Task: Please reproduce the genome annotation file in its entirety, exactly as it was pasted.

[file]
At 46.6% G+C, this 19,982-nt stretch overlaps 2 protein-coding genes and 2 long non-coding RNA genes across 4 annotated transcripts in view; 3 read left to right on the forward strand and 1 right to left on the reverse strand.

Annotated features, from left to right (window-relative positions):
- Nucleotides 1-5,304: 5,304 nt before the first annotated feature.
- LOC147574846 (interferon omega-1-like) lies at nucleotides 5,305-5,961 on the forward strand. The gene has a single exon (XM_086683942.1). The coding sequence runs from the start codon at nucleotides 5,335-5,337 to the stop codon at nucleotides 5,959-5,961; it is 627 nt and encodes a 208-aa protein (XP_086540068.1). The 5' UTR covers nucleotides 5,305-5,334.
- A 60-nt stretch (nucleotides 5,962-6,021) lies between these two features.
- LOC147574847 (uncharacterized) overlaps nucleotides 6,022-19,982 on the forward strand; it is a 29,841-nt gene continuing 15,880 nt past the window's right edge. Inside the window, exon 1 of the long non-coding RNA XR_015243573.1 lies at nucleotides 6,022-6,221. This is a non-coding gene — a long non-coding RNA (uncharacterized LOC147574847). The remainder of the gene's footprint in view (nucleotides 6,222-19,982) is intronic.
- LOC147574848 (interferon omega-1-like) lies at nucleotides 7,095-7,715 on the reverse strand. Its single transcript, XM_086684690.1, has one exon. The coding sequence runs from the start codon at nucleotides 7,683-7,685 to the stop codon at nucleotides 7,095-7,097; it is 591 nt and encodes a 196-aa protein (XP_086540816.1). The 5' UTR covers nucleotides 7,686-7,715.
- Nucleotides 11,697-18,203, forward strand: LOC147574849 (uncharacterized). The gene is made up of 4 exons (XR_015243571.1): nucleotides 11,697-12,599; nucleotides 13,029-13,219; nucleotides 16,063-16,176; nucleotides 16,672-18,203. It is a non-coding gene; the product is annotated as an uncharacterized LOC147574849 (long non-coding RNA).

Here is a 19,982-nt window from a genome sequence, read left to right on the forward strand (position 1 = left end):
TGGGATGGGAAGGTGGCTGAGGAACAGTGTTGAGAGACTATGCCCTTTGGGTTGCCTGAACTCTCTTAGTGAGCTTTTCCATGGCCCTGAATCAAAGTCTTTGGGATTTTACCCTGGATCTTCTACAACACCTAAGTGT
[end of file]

At 46.6% G+C, this 19,982-nt stretch overlaps 2 protein-coding genes and 2 long non-coding RNA genes across 4 annotated transcripts in view; 3 read left to right on the forward strand and 1 right to left on the reverse strand.

Annotated features, from left to right (window-relative positions):
- Nucleotides 1-5,304: 5,304 nt before the first annotated feature.
- LOC147574846 (interferon omega-1-like) lies at nucleotides 5,305-5,961 on the forward strand. The gene has a single exon (XM_086683942.1). The coding sequence runs from the start codon at nucleotides 5,335-5,337 to the stop codon at nucleotides 5,959-5,961; it is 627 nt and encodes a 208-aa protein (XP_086540068.1). The 5' UTR covers nucleotides 5,305-5,334.
- A 60-nt stretch (nucleotides 5,962-6,021) lies between these two features.
- LOC147574847 (uncharacterized) overlaps nucleotides 6,022-19,982 on the forward strand; it is a 29,841-nt gene continuing 15,880 nt past the window's right edge. Inside the window, exon 1 of the long non-coding RNA XR_015243573.1 lies at nucleotides 6,022-6,221. This is a non-coding gene — a long non-coding RNA (uncharacterized LOC147574847). The remainder of the gene's footprint in view (nucleotides 6,222-19,982) is intronic.
- LOC147574848 (interferon omega-1-like) lies at nucleotides 7,095-7,715 on the reverse strand. Its single transcript, XM_086684690.1, has one exon. The coding sequence runs from the start codon at nucleotides 7,683-7,685 to the stop codon at nucleotides 7,095-7,097; it is 591 nt and encodes a 196-aa protein (XP_086540816.1). The 5' UTR covers nucleotides 7,686-7,715.
- Nucleotides 11,697-18,203, forward strand: LOC147574849 (uncharacterized). The gene is made up of 4 exons (XR_015243571.1): nucleotides 11,697-12,599; nucleotides 13,029-13,219; nucleotides 16,063-16,176; nucleotides 16,672-18,203. It is a non-coding gene; the product is annotated as an uncharacterized LOC147574849 (long non-coding RNA).

Here is a 19,982-nt window from a genome sequence, read left to right on the forward strand (position 1 = left end):
TGGGATGGGAAGGTGGCTGAGGAACAGTGTTGAGAGACTATGCCCTTTGGGTTGCCTGAACTCTCTTAGTGAGCTTTTCCATGGCCCTGAATCAAAGTCTTTGGGATTTTACCCTGGATCTTCTACAACACCTAAGTGT